In the Connection Pool Properties page, you can also monitor the connection pool by clicking on the Monitoring tab. You can customize the properties of your connection pool that has to be displayed on this screen by clicking on the Customize This View link. Some of the fields that can be monitored using this screen are given in the following list. You can look at a screen shot of a sample monitoring page in Figure 10.14.

  • Connections— The number of connections currently being used by clients.

  • Connections High— The maximum number of connections that were used from this pool at any given time. It's a good idea to iteratively tune the Maximum Capacity property of the connection pool based on this parameter.

  • Connections Total— Indicates the number of connections that are currently established within this pool. Initially, WebLogic Server starts with as many active connections as indicated by the Initial Capacity parameter. It subsequently adds active connections as and when required until it reaches the Maximum Capacity value. All connections that have been free for the number of minutes indicated by the Shrink Period parameter, and which are over and above the number indicated by Initial Capacity, can be shrunk. In other words, connections are closed at this time. This is done to conserve system resources. As discussed in the previous sections, it takes time to reconnect to the database, so you must configure the Initial Capacity and Shrink Period values based on the volume of database requests you expect.

  • Wait Seconds High— The longest any client has had to wait before it has been serviced by this connection pool. Obviously, a big value in this field indicates a bottleneck in your application. You might want to increase the Maximum Capacity value of your connection pool if your resources permit. Tuning SQL statements also makes database access faster, thus making connections available faster for other clients.

  • Waiters High— The maximum number of clients that have waited for a connection from this pool. Again, a high value in this field could indicate a bottleneck.

Figure 10.14. Monitoring a connection pool.


These parameters can also be monitored programmatically by using the JDBCConnectionPoolRuntimeMBean, which is the same management bean that enables you to monitor the connection pool using the console.

Controlling a Connection Pool

You can control a connection pool by clicking the Control tab of your connection pool configuration page. You can see a screen shot of this page in Figure 10.15. Here you can perform the following tasks on your pool. Note that you can also perform all of these operations using the JDBCConnectionPoolRuntimeMBean bean.

  • Shrink— Shrinking a pool makes the server release unused connections from the pool that are over and above the initial capacity of the pool. Although the server does this automatically if you've enabled shrinking, this option is available for you if you want to perform this activity explicitly.

  • Reset— Occasionally, you might want to force the server to reset the connection pool, which ensures that all connections are closed and reopened. For example, this might be required if you restart your database or if you feel that the connections are failing.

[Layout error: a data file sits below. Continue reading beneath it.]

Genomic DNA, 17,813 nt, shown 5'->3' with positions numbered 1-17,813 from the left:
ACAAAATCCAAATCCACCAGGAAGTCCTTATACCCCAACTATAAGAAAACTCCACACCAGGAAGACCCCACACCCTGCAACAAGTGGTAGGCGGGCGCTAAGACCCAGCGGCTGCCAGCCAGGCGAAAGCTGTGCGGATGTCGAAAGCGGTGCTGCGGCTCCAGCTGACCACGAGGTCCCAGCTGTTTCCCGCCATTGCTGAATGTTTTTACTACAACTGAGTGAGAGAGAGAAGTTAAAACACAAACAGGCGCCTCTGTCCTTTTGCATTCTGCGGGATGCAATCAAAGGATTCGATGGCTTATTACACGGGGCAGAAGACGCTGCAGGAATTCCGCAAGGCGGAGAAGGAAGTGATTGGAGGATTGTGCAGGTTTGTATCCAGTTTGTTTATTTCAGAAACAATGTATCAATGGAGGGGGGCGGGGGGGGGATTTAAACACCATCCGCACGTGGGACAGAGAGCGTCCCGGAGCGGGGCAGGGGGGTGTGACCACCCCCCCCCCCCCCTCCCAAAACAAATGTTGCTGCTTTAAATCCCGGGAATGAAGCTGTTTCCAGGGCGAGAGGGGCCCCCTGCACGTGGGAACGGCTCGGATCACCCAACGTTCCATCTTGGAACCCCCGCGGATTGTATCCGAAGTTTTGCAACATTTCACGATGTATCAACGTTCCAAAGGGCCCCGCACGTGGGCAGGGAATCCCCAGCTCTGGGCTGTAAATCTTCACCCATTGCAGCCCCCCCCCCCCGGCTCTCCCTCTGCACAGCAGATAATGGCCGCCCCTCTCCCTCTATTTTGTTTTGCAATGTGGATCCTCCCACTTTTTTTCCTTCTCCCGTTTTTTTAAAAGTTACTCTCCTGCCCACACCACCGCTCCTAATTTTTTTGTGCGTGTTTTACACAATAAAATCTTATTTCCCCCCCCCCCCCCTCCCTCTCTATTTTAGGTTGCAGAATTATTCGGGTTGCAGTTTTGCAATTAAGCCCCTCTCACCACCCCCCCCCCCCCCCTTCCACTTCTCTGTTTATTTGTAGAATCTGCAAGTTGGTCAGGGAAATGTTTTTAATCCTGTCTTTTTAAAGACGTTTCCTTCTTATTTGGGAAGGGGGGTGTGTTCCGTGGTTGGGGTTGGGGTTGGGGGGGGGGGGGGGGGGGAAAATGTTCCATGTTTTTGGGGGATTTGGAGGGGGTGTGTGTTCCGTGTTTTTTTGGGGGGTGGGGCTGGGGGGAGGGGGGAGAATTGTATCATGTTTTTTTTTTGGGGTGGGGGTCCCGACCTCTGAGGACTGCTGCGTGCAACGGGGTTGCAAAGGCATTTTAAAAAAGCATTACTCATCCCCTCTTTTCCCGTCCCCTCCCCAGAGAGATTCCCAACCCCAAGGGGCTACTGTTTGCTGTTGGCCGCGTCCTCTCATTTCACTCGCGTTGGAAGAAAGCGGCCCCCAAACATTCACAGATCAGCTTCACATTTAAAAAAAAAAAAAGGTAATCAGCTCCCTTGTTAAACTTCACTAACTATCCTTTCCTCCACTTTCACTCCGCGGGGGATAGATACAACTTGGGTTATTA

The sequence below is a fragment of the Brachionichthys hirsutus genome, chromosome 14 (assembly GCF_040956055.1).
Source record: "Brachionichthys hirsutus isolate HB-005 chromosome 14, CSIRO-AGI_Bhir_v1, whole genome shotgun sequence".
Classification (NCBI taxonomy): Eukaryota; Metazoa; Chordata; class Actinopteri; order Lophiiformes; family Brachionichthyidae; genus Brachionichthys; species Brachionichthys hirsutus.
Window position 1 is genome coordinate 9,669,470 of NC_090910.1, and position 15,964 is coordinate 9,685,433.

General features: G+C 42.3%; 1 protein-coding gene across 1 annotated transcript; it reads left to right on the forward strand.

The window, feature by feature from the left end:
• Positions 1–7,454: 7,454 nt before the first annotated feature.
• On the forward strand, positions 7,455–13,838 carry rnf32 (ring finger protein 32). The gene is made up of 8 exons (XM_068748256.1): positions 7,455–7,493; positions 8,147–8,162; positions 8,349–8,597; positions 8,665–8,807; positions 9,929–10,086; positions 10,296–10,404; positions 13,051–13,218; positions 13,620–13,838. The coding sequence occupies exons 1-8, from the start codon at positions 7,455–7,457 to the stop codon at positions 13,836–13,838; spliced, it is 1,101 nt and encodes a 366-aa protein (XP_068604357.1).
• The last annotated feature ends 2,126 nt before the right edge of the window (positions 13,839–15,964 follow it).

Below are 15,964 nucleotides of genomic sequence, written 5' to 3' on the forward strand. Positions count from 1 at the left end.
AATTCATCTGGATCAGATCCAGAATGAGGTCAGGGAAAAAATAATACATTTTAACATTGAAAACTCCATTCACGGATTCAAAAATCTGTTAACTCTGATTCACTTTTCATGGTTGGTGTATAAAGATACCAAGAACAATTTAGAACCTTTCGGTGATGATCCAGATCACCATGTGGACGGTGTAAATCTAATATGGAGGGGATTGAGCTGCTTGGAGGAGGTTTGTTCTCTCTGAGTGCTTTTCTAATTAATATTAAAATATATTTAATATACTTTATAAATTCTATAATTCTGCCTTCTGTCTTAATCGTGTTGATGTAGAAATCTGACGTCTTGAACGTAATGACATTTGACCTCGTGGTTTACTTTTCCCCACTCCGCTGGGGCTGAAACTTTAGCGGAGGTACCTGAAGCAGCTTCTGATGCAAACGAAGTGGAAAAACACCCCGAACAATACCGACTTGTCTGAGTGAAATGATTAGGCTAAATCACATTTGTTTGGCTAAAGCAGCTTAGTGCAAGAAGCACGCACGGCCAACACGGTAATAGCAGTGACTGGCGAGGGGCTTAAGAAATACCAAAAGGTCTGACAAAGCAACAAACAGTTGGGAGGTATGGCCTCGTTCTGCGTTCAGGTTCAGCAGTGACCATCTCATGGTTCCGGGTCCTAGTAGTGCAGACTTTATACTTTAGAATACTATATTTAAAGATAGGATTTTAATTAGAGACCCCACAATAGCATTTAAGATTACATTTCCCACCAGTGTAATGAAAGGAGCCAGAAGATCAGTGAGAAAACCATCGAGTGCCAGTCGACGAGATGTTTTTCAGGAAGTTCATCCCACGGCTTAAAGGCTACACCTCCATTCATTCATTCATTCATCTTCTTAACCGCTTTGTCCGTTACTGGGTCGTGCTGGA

• Clear Statement Cache— This option enables you to clear the statement cache (if any) maintained for each connection within your connection pool.

  • Suspend— This option enables you to suspend a connection pool, thus preventing clients from receiving connections out of this pool. If a client already has a connection reserved, executing any statement on this connection results in an exception.

  • Force Suspend— This option enables the server to forcibly suspend all connections within the pool. Any transaction that's executing on the connection is rolled back, and all applications are disconnected. The connections are closed and reopened.

  • Resume— Resumes the connection pool, and clients can now get connections from this pool.

  • Destroy— Closes all connections from the pool, and the configuration is deleted from the configuration file. If any client is currently using a connection, this operation will fail.

  • Force Destroy— All clients using the pool are disconnected and the connection pool is destroyed. The configuration is removed from the configuration file. You must have a very good reason to perform a Destroy or a Force Destroy operation.

Figure 10.15. Controlling a connection pool.


Validating a Database Connection from the Command Line

WebLogic provides utilities with which you can test for a two-tier or a three-tier database connection to the database from the command line using the JDBC driver.

To test for a two-tier connection, use the class utils.dbping. This utility can work with WebLogic jDriver for Microsoft SQL Server, WebLogic jDriver for Oracle, Oracle thin driver, and Sybase jConnect driver. You specify the user ID, the password, and the database name (in the correct format for the appropriate driver) to the dbping utility.

You can test for a three-tier connection using the utils.t3dbping utility. You must first test for a two-tier connection using the utils.dbping utility and start WebLogic Server before using this tool. This utility also works with the same database drivers as the two-tier version. This utility takes the URL of WebLogic Server, the database user ID, the password, the database name, the driver class name, and the database URL for the driver.